Observers expect the appeals process to last several years.
Ms Vestager also kept open the possibility that there could be further investigations into so-called tax rulings provided to multinational companies in Ireland, although she downplayed any suggestion that this was "news".
Last October, Taoiseach Enda Kenny angrily denied that there were any further potential probes into Irish tax rulings, following an Irish Times report that the commission were still looking at some 300 cases where companies had been given tax rulings - or letters of comfort - by the Revenue Commissioners.
When asked if there were categorically no further cases, Ms Vestager said there were "no red lights flashing" and that the commission was "not on the brink of opening new cases".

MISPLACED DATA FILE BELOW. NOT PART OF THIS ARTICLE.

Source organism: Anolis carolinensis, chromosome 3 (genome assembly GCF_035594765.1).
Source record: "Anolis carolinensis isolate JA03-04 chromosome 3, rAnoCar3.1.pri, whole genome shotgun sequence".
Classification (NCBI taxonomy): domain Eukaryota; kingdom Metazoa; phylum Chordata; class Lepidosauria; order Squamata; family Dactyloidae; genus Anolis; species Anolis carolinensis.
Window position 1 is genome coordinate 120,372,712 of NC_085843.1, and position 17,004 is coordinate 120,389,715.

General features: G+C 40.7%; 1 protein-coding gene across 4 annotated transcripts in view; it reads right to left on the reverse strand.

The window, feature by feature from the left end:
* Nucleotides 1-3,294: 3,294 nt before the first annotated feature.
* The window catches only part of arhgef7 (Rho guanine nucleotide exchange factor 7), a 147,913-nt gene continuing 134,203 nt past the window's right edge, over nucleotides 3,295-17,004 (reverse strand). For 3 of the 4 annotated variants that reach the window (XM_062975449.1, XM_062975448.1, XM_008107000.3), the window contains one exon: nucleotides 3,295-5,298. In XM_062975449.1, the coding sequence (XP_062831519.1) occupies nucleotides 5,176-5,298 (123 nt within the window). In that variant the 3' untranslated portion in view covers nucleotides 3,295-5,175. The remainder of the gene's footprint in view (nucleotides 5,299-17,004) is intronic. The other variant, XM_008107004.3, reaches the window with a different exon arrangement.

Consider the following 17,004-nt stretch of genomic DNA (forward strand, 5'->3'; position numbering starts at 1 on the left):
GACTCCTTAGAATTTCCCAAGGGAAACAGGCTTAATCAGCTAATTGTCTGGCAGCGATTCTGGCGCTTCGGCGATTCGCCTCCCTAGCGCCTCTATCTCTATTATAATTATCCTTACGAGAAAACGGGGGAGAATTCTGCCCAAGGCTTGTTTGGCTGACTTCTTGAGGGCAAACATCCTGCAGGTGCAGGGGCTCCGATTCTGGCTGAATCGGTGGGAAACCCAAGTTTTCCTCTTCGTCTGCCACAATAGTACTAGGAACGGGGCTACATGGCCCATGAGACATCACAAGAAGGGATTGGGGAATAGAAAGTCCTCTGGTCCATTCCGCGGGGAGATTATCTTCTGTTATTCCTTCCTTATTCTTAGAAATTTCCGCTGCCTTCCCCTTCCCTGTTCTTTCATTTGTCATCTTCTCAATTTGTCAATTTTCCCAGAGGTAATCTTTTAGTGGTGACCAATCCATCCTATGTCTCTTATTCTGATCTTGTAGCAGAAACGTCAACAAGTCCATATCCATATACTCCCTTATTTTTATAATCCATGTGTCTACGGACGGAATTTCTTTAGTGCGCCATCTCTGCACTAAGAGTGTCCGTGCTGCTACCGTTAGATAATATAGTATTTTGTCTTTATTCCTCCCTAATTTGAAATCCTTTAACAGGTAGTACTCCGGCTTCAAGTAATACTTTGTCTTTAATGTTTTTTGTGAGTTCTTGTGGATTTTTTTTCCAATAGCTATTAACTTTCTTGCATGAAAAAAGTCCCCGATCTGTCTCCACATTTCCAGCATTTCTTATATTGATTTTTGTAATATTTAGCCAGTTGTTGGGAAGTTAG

She told RTÉ News: "So far we have no concerns. But of course we're asking questions, especially if the public and the media start asking questions and we feel that there is a need to do a follow up just to make sure.
"We work with such relative slow pace that if anything is going to happen in the future and new cases opened, then you will know in due course.
"I can say, so far so good. We are not on the brink of opening new cases.
"But I don't know what will happen in the future, because if the analysis shows that there are reasons to be concerned then maybe my successor will find that it's necessary to do something about it, that is why it's up to the member states to bring order in their own house, and that goes for every member state."
When the claim was put to her, she said: "A very strong no. We are not a tax authority. We do not interfere with national prerogatives when it comes to taxation, it's purely and solely [a competence of] the member state.
"What we do is state aid control and that has been done by the commission for, I think now six decades in order to make sure that we have a level playing field so that you compete on the quality of your products, the prices that you can show your customers, the service you attach to it, that's what we do.
"Taxation, that's for member state national authorities."